“We had some good snow business,” Webber says. A retail garden business was acquired in 2008.
Weathering the storm
While Chicagoland continued to grow and expand, the landscaping industry saw major growth as well. Christy Webber Landscapes successfully bid major jobs, and the company grew as a result of those successful municipal bids and commercial jobs. “As an incumbent in the bidding process, I knew how the city worked,” Webber says. “I understood the system for bidding and knew what they were looking for.” Concurrently with the economic downturn, a number of Chicago administrative changes have impacted the bidding process on increasingly fewer jobs.
Christy Webber, originally from Michigan, has always loved the outdoors and still enjoys the operations, hands-on side of her business.
As the economic downturn began, landscape businesses across the nation felt the impact, and the Chicagoland landscaping industry took a major hit. With the economic decline, municipal work declined. “We see different decisions, different markets and less municipal work,” Webber says. “Too many companies go low without consideration to profit margin and overhead. We didn’t go low just to keep busy.”
She adds, “We made some mistakes, but we hired great entrepreneurs and a great CFO, Roger Post.” Providing quality landscape service has been a consistent expectation and having good staff in operations has been an essential part of that quality work delivery. For Webber, the challenge has been in successfully managing the business aspect in landscaping for which she strongly credits having the right staff in place. Having that right staff at all levels of the operation is an essential element to her success.
She notes the importance of allowing people to grow with the business and replacing staff that did not grow in the ways needed to assure successful business management. The business mix has changed with an increased in contracts with homeowners associations, and with that change, a continued focus on profit margins in bidding contracts with homeowners associations has been necessary.
Both Webber and Post agree that the biggest challenges and the greatest opportunities for continued growth lie with continually improving business management practices so that the company can compete successfully against national maintenance companies.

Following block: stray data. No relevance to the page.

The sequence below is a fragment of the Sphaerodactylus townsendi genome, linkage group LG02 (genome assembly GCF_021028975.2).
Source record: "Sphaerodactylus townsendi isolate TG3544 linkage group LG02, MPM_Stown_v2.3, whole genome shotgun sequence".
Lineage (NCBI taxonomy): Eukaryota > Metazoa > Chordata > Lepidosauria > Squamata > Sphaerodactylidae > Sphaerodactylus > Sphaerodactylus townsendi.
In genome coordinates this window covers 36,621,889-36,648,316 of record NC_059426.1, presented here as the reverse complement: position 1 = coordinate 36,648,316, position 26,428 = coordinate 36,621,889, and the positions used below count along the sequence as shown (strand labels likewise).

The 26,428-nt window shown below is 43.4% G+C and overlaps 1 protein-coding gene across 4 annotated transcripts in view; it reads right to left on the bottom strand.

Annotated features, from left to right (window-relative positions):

“Our short-term issue focuses on having the right resources. The longer-term issues are on developing the right layers of management. We need to continue developing our great staff so I can continue with acquisitions,” says Park.
Webber says that that among the lessons she learned the hard way was not buying proper equipment soon enough. “We often didn’t buy the proper equipment, and it cost us more to do many jobs such as specific mowing jobs,” she says.
Looking to the near future, Webber is concerned about The Affordable Health Care for American Act’s impact to the industry and the ability of landscapers to meet the health care provision requirements while still operating legally. Providing health care for all employees will be a major outlay for landscapers throughout the industry.
“Screening potential employees to be sure they are legal to work is very difficult for landscapers who operate legally,” she says. “For those who operate legally, I do not see how it is going to work. Landscapers will have to pass along the cost.”
In an industry where the rising cost of doing business is already a major concern, assuring that employees are legal and meeting the health care requirements loom as a major future concern.
And, of course, there’s always the issue of unrealistically low bidding on projects, which has grown after the 2009 Recession and its aftermath. Webber says her company pays close attention to profit margins in bidding, purchasing proper equipment and making sound business decisions builds business success, not beating down everybody else’s price.